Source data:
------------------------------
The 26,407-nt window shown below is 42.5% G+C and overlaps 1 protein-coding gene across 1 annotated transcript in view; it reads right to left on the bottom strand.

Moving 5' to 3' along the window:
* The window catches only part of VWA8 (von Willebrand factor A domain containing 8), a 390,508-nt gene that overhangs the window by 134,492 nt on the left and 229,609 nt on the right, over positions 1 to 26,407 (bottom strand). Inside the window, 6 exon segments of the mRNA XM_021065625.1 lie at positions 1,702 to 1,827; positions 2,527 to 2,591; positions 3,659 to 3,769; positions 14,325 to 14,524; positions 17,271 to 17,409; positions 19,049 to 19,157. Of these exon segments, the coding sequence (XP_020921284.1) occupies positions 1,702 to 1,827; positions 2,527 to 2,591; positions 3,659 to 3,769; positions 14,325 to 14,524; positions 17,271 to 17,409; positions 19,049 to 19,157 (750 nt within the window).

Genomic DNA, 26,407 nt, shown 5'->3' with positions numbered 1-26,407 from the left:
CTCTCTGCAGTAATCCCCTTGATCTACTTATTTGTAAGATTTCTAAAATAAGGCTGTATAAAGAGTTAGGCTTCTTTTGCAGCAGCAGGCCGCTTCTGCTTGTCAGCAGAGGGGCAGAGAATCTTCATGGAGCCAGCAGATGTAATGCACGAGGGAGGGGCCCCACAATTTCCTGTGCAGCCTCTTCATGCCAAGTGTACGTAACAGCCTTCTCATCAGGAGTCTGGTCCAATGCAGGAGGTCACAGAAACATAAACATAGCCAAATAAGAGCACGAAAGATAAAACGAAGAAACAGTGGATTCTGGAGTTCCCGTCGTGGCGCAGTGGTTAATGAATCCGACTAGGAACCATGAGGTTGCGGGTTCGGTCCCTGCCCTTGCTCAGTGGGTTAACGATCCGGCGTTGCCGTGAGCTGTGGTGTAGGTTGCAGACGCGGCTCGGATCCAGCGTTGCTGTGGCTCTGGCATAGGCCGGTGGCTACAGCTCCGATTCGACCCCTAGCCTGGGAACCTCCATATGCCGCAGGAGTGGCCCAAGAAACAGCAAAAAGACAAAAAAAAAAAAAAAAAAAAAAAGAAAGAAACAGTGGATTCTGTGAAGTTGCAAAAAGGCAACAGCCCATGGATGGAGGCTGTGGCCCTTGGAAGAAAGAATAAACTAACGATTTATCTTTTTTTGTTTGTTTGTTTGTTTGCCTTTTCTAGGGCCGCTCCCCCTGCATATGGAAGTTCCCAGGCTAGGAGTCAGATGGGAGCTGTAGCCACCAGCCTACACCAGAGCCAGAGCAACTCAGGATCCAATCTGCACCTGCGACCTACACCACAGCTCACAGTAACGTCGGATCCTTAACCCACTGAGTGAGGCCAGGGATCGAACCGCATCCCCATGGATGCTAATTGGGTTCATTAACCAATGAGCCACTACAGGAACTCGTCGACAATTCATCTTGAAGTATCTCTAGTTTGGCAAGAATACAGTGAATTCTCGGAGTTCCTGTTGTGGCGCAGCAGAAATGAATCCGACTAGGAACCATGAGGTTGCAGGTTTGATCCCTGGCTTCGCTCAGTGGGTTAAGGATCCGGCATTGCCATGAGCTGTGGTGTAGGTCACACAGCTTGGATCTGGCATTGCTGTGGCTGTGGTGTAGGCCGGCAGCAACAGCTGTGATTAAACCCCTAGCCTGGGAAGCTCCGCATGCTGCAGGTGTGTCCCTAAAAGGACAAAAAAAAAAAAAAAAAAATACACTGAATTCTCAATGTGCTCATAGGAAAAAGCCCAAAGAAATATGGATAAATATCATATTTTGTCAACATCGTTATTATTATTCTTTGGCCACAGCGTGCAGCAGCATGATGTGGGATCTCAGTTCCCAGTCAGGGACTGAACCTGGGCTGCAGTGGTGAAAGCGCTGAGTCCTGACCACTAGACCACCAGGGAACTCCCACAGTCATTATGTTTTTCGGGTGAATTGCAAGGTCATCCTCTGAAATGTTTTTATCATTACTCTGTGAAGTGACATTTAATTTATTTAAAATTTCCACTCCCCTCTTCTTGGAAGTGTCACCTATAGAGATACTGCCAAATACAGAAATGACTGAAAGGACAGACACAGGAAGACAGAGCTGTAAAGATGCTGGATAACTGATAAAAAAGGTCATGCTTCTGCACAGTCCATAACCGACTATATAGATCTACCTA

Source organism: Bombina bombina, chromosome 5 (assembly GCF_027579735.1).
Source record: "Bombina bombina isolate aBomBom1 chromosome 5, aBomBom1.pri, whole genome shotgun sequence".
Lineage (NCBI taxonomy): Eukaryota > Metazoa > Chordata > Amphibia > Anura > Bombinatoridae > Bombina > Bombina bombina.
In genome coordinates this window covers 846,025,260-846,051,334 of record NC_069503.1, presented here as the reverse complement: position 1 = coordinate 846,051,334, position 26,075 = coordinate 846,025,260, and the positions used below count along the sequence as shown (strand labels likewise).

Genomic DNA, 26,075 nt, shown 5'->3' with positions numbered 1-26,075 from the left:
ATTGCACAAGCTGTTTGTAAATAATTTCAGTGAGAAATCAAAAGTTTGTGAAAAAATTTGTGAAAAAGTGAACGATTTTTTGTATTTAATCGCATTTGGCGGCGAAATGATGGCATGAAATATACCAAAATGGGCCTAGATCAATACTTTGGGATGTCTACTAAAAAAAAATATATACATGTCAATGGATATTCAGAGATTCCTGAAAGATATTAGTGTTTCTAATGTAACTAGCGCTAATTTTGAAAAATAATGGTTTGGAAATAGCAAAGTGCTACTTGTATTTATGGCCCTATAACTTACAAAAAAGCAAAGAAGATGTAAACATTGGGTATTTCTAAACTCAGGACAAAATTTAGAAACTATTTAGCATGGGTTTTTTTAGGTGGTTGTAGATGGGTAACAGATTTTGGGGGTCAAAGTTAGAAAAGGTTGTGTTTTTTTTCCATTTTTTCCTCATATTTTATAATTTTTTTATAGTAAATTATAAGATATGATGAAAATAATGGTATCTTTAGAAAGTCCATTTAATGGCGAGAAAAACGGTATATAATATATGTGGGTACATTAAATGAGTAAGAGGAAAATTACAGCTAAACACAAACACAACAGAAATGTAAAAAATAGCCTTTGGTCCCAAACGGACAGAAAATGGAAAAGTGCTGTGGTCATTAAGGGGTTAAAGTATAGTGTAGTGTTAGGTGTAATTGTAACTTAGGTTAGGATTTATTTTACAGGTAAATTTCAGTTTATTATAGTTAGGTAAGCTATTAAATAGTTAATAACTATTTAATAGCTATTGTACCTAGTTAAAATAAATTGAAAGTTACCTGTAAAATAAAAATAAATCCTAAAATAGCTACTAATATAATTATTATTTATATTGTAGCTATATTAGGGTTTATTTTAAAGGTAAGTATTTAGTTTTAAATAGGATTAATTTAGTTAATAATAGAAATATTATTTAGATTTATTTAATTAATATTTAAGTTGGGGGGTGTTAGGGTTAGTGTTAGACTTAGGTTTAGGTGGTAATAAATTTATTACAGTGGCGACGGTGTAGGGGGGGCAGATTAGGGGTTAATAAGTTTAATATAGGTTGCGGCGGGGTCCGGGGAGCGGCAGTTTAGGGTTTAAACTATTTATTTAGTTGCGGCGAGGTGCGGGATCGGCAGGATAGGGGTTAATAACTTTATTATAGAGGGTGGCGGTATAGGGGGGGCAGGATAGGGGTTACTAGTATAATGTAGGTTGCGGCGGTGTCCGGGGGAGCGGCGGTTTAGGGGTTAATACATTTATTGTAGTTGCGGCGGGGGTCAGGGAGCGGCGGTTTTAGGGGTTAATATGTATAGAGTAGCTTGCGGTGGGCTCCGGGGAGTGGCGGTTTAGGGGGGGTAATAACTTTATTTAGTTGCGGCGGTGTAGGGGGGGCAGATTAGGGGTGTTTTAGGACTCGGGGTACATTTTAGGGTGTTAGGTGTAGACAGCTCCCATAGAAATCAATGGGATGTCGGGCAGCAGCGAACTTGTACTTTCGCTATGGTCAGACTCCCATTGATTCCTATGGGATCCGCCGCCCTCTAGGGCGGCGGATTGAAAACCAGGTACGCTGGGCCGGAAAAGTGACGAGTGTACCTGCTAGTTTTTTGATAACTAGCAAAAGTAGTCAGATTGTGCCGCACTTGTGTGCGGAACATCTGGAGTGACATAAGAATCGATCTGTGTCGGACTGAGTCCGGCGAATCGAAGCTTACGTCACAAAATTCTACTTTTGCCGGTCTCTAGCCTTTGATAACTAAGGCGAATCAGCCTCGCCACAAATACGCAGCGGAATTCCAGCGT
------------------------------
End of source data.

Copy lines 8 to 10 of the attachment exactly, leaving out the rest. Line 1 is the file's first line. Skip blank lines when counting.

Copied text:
Lineage (NCBI taxonomy): Eukaryota > Metazoa > Chordata > Amphibia > Anura > Bombinatoridae > Bombina > Bombina bombina.
In genome coordinates this window covers 846,025,260-846,051,334 of record NC_069503.1, presented here as the reverse complement: position 1 = coordinate 846,051,334, position 26,075 = coordinate 846,025,260, and the positions used below count along the sequence as shown (strand labels likewise).

Genomic DNA, 26,075 nt, shown 5'->3' with positions numbered 1-26,075 from the left: